From “disaster” to “risk” management: Ensuring a multi-hazard, multi-stakeholder, and integrated approach for man-made/technological hazards

Author(s) Franziska Hirsch, Secretary, United Nations Economic Commission for Europe

Back in 1986…

When I was 8 years old, my father and I slept overnight in our family car in Brest at the border of the Soviet Union and Poland, which was closed at night, en route from Moscow to Berlin. It was a seemingly normal night in April 1986... However, upon arrival in East Germany, I was shocked by the news of the disastrous accident the previous night in Chernobyl – which occurred 500 km from the border where we had slept. It became known as the most catastrophic nuclear power plant accident in history, killing 30 employees and firemen within the first few days, and causing radiation-induced illnesses, cancer deaths and other long-term effects to human health, and severe contamination and degradation of the environment in the years and decades thereafter.

Half a year later, on 1 November 1986, another accident occurred, which became known as Europe’s worst environmental disaster in decades: the chemical spill at an agrochemical warehouse at Schweizerhalle, Switzerland, caused by a fire. A huge volume of toxic firefighting water used to extinguish the fire could not be retained and leaked into the Rhine where it destroyed the river’s flora and fauna, turning it red. The contaminated water travelled from Switzerland, through France, Germany and up to the Netherlands, requiring the suspension of drinking supplies. This accident triggered governments’ awareness of the need to strengthen transboundary cooperation, and the negotiation of a Convention for industrial accident prevention and preparedness.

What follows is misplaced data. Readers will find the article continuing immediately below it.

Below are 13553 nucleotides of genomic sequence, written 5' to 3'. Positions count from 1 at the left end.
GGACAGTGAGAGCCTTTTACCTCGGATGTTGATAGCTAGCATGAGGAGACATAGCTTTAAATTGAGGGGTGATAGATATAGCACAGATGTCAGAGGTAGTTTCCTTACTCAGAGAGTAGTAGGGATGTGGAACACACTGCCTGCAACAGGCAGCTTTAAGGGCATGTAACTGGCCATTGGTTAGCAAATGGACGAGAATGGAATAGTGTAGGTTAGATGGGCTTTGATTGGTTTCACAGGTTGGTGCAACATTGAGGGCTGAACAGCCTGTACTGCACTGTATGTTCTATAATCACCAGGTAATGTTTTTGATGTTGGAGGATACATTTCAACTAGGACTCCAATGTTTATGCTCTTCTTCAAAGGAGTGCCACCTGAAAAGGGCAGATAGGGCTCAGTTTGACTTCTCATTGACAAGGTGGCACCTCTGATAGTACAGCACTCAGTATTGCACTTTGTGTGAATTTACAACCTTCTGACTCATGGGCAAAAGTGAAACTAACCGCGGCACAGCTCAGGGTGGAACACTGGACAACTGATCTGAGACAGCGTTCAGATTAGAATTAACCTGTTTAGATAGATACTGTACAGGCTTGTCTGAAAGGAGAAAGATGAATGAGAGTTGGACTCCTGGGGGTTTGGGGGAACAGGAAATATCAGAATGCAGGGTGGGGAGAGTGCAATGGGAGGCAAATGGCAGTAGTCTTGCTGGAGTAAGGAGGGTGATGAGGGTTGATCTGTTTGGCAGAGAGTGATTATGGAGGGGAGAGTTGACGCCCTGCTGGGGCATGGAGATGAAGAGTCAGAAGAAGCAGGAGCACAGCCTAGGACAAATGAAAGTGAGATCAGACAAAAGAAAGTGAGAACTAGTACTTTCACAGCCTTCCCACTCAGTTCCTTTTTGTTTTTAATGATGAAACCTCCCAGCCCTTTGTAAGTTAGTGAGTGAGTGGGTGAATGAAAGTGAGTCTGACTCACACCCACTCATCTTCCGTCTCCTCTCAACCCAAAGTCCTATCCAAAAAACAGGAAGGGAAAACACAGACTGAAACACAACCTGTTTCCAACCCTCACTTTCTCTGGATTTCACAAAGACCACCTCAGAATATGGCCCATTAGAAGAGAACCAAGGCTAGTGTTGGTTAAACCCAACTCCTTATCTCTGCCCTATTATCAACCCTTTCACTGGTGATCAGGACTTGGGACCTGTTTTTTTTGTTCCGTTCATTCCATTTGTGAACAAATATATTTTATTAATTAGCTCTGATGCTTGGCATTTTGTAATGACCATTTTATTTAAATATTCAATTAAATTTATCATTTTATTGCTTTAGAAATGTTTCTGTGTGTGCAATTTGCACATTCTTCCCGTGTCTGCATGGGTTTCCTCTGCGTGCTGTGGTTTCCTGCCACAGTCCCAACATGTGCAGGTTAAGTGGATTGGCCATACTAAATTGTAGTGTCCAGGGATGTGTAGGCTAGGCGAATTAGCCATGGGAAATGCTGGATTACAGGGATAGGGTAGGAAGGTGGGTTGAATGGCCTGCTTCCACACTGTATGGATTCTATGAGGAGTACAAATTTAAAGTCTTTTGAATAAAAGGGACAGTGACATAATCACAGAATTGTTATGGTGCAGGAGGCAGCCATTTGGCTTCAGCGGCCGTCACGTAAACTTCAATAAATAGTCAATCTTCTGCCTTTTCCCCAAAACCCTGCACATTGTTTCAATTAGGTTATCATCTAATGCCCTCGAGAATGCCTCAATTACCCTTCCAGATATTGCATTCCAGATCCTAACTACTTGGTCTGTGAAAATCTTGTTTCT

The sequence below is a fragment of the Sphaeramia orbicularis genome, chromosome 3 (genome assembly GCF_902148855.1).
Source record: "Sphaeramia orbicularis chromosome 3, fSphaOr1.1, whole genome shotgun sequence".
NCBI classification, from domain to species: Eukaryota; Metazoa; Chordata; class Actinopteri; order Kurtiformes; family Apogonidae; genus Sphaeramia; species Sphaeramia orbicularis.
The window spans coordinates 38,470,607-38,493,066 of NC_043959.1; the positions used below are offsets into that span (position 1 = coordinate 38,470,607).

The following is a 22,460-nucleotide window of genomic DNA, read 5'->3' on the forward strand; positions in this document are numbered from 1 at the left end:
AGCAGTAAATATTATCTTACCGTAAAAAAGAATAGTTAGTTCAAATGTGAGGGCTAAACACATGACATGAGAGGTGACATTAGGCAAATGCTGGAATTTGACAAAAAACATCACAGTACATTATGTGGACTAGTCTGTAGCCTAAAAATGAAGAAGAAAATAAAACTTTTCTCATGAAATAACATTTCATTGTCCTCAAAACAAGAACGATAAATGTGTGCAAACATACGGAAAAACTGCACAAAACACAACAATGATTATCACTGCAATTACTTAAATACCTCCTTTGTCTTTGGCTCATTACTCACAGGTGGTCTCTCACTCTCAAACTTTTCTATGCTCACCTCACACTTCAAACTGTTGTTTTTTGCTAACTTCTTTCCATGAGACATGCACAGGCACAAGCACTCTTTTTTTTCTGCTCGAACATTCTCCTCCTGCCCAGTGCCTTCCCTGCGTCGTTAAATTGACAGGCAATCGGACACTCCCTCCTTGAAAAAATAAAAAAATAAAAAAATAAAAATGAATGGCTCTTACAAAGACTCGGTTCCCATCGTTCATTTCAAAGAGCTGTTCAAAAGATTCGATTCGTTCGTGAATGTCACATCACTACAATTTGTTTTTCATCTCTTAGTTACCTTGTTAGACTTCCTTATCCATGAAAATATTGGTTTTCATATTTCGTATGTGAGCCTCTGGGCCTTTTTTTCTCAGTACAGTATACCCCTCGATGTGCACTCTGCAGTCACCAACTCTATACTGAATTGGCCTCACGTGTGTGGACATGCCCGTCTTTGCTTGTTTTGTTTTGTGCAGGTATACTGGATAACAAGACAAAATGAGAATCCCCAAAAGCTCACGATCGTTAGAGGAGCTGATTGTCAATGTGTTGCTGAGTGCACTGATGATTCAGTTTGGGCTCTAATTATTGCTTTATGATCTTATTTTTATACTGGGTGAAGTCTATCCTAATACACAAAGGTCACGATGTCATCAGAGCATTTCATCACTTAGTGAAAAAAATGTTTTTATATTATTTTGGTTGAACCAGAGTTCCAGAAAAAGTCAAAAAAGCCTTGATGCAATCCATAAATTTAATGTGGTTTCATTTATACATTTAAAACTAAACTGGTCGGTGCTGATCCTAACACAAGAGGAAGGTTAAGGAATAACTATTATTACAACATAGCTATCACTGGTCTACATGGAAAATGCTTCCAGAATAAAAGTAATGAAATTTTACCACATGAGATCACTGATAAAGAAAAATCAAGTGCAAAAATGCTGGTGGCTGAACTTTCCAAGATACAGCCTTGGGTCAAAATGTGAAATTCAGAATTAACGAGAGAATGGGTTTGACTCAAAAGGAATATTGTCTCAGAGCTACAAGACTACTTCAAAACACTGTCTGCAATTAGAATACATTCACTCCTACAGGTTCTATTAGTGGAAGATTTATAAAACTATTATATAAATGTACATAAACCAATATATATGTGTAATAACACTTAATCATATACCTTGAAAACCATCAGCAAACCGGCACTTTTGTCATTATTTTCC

Today, 33 years later, in 2019…

I am glad that the international community has become increasingly aware of the importance of investing in disaster prevention as well as emergency preparedness to limit the consequences of accidents for humans, species in our environment and their ecosystems. The Sendai Framework has played a significant role in shifting the focus from a reactive “disaster management” to a more proactive “risk management” approach. It has also, importantly, widened its scope by placing the spotlight on disaster risks originating from man-made/technological hazards, such as the nuclear and chemical accidents in Chernobyl and Schweizerhalle in 1986.

UNECE Convention on the Transboundary Effects of Industrial Accidents

Today, I am proud to be supporting, together with my team, the 41 Parties to the UNECE Convention on the Transboundary Effects of Industrial Accidents and other countries committed to its implementation. The Convention is the only legal instrument under the umbrella of the United Nations for industrial accident prevention, preparedness and related transboundary cooperation, and as such, a legal instrument for the management of technological hazards and disaster risk reduction under the Sendai Framework.

Words into Action Guidelines: Implementation Guide for Man-made and Technological Hazards

To enhance awareness of legal instruments like the Industrial Accidents Convention, guidelines, approaches and good practices, I have initiated, together with the UN Environment/OCHA Joint Unit and UNIDSR the development of the Words into Action Guidelines: Implementation Guide for Man-made and Technological Hazards. The Guide, which we launched in the framework of the 10th Conference of the Parties to the Industrial Accidents Convention in December 2018, promotes a practical and hands-on approach to understanding disaster risk, strengthening governance, investing in DRR for resilience and enhancing preparedness for disasters emanating from these “new” types of hazards under the Sendai Framework, including chemical, nuclear, radiological and transport hazards.